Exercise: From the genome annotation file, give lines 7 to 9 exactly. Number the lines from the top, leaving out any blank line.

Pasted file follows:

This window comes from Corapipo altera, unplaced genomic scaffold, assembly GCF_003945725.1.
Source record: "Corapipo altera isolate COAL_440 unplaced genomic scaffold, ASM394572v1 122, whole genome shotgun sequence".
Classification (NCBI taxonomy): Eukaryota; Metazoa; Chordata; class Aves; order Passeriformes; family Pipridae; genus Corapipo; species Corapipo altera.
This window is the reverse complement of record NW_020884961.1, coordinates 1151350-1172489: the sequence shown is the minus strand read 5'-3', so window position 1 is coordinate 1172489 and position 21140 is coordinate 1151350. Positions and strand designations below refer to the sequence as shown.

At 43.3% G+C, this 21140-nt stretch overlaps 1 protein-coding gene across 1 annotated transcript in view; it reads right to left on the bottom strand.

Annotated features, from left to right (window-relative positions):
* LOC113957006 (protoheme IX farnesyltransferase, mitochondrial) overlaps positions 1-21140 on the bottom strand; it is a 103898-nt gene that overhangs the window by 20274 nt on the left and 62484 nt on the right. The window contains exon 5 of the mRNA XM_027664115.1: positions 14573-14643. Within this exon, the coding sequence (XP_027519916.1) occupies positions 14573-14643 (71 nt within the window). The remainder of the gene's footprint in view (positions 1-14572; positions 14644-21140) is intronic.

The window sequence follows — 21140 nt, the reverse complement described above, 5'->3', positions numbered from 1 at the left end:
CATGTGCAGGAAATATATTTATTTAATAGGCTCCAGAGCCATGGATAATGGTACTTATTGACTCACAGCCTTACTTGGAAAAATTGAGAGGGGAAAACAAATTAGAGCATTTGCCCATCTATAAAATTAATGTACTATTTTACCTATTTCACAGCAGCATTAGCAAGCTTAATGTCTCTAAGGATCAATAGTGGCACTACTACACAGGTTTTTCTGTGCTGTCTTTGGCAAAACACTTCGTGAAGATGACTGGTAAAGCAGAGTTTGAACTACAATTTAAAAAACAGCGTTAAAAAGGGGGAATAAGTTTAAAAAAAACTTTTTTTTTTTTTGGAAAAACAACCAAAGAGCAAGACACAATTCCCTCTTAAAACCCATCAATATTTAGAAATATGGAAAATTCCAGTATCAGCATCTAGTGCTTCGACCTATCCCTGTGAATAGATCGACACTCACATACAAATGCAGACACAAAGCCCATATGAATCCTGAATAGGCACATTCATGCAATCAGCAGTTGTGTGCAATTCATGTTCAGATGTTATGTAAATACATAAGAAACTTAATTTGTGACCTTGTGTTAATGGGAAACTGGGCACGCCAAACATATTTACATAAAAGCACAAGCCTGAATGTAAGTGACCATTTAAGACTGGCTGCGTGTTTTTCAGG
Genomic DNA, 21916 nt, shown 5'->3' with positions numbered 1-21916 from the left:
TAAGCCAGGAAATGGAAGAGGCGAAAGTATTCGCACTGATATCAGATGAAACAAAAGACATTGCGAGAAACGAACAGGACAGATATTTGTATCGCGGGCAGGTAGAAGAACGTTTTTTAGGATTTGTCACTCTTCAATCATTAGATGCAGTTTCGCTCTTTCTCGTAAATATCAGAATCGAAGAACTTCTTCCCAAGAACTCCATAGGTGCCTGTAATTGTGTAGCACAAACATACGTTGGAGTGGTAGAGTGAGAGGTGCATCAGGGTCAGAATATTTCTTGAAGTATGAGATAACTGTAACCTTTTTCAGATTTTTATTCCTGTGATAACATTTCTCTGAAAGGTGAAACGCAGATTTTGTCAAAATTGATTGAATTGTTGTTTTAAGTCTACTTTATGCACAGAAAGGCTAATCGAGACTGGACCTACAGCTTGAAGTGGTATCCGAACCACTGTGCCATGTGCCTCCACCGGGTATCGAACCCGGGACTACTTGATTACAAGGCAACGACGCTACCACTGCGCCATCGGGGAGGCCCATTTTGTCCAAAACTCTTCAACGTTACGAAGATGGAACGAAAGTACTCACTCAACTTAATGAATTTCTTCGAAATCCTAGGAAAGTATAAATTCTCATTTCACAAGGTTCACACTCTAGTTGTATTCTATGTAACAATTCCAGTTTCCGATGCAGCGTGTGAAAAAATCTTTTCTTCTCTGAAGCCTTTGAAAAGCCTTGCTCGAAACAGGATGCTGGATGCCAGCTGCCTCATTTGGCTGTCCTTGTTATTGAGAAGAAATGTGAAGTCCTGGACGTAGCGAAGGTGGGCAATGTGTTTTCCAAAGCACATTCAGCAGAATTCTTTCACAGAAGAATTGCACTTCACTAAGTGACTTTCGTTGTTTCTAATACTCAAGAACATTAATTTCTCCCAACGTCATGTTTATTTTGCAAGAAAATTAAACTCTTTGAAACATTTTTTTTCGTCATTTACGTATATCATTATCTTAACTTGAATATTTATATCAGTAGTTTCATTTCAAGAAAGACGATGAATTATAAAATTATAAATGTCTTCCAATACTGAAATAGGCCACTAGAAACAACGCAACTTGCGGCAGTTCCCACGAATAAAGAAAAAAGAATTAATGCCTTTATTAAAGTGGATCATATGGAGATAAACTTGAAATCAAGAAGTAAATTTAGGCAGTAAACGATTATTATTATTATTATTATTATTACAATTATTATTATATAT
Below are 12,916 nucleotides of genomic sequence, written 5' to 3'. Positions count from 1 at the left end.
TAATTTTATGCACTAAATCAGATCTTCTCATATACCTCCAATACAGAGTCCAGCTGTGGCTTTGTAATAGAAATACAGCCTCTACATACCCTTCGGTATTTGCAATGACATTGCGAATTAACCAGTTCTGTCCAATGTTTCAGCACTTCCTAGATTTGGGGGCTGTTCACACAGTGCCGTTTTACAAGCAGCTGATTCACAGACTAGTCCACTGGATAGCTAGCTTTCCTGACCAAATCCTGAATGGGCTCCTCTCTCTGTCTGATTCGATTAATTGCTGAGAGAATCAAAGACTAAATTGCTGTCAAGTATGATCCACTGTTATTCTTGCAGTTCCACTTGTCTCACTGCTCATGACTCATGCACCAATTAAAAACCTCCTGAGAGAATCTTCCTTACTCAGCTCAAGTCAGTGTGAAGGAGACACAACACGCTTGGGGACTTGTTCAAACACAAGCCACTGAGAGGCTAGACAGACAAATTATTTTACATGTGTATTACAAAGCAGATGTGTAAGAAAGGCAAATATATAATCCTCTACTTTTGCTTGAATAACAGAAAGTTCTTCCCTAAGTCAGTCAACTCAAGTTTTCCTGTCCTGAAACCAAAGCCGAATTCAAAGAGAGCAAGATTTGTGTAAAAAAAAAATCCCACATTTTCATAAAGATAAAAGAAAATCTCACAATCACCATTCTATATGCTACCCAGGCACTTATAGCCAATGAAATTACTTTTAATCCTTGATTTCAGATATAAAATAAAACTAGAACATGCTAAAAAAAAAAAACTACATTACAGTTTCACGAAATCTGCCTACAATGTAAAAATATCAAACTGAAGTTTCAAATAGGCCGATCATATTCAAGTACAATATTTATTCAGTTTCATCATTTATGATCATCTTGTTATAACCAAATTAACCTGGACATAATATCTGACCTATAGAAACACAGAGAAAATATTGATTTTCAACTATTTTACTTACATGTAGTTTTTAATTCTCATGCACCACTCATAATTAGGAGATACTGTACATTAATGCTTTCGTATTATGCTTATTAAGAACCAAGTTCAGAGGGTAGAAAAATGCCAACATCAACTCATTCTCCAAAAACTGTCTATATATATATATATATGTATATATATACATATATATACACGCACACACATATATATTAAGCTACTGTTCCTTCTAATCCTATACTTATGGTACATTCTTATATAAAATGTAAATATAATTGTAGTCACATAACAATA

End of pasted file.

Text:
* LOC113957006 (protoheme IX farnesyltransferase, mitochondrial) overlaps positions 1-21140 on the bottom strand; it is a 103898-nt gene that overhangs the window by 20274 nt on the left and 62484 nt on the right. The window contains exon 5 of the mRNA XM_027664115.1: positions 14573-14643. Within this exon, the coding sequence (XP_027519916.1) occupies positions 14573-14643 (71 nt within the window). The remainder of the gene's footprint in view (positions 1-14572; positions 14644-21140) is intronic.

The window sequence follows — 21140 nt, the reverse complement described above, 5'->3', positions numbered from 1 at the left end:
CATGTGCAGGAAATATATTTATTTAATAGGCTCCAGAGCCATGGATAATGGTACTTATTGACTCACAGCCTTACTTGGAAAAATTGAGAGGGGAAAACAAATTAGAGCATTTGCCCATCTATAAAATTAATGTACTATTTTACCTATTTCACAGCAGCATTAGCAAGCTTAATGTCTCTAAGGATCAATAGTGGCACTACTACACAGGTTTTTCTGTGCTGTCTTTGGCAAAACACTTCGTGAAGATGACTGGTAAAGCAGAGTTTGAACTACAATTTAAAAAACAGCGTTAAAAAGGGGGAATAAGTTTAAAAAAAACTTTTTTTTTTTTTGGAAAAACAACCAAAGAGCAAGACACAATTCCCTCTTAAAACCCATCAATATTTAGAAATATGGAAAATTCCAGTATCAGCATCTAGTGCTTCGACCTATCCCTGTGAATAGATCGACACTCACATACAAATGCAGACACAAAGCCCATATGAATCCTGAATAGGCACATTCATGCAATCAGCAGTTGTGTGCAATTCATGTTCAGATGTTATGTAAATACATAAGAAACTTAATTTGTGACCTTGTGTTAATGGGAAACTGGGCACGCCAAACATATTTACATAAAAGCACAAGCCTGAATGTAAGTGACCATTTAAGACTGGCTGCGTGTTTTTCAGG